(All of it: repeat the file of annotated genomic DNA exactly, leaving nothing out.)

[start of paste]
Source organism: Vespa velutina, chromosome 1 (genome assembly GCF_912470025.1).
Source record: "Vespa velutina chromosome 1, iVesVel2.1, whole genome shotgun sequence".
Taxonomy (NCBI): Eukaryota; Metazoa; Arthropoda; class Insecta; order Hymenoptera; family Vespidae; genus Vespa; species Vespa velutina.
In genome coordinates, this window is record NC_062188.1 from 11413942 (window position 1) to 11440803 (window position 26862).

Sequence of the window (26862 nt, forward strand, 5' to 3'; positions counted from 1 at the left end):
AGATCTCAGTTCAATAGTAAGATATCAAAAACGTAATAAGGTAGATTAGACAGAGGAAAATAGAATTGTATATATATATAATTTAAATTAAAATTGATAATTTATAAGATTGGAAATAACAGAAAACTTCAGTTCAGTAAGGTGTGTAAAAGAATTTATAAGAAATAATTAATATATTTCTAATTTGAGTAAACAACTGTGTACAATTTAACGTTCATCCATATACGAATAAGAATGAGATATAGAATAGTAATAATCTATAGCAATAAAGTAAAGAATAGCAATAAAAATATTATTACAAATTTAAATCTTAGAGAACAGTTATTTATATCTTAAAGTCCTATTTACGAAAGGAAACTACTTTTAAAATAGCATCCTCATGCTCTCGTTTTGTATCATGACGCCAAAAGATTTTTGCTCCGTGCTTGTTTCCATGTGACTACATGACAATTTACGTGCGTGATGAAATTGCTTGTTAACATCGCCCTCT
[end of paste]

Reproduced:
Source organism: Vespa velutina, chromosome 1 (genome assembly GCF_912470025.1).
Source record: "Vespa velutina chromosome 1, iVesVel2.1, whole genome shotgun sequence".
Taxonomy (NCBI): Eukaryota; Metazoa; Arthropoda; class Insecta; order Hymenoptera; family Vespidae; genus Vespa; species Vespa velutina.
In genome coordinates, this window is record NC_062188.1 from 11413942 (window position 1) to 11440803 (window position 26862).

Sequence of the window (26862 nt, forward strand, 5' to 3'; positions counted from 1 at the left end):
AGATCTCAGTTCAATAGTAAGATATCAAAAACGTAATAAGGTAGATTAGACAGAGGAAAATAGAATTGTATATATATATAATTTAAATTAAAATTGATAATTTATAAGATTGGAAATAACAGAAAACTTCAGTTCAGTAAGGTGTGTAAAAGAATTTATAAGAAATAATTAATATATTTCTAATTTGAGTAAACAACTGTGTACAATTTAACGTTCATCCATATACGAATAAGAATGAGATATAGAATAGTAATAATCTATAGCAATAAAGTAAAGAATAGCAATAAAAATATTATTACAAATTTAAATCTTAGAGAACAGTTATTTATATCTTAAAGTCCTATTTACGAAAGGAAACTACTTTTAAAATAGCATCCTCATGCTCTCGTTTTGTATCATGACGCCAAAAGATTTTTGCTCCGTGCTTGTTTCCATGTGACTACATGACAATTTACGTGCGTGATGAAATTGCTTGTTAACATCGCCCTCT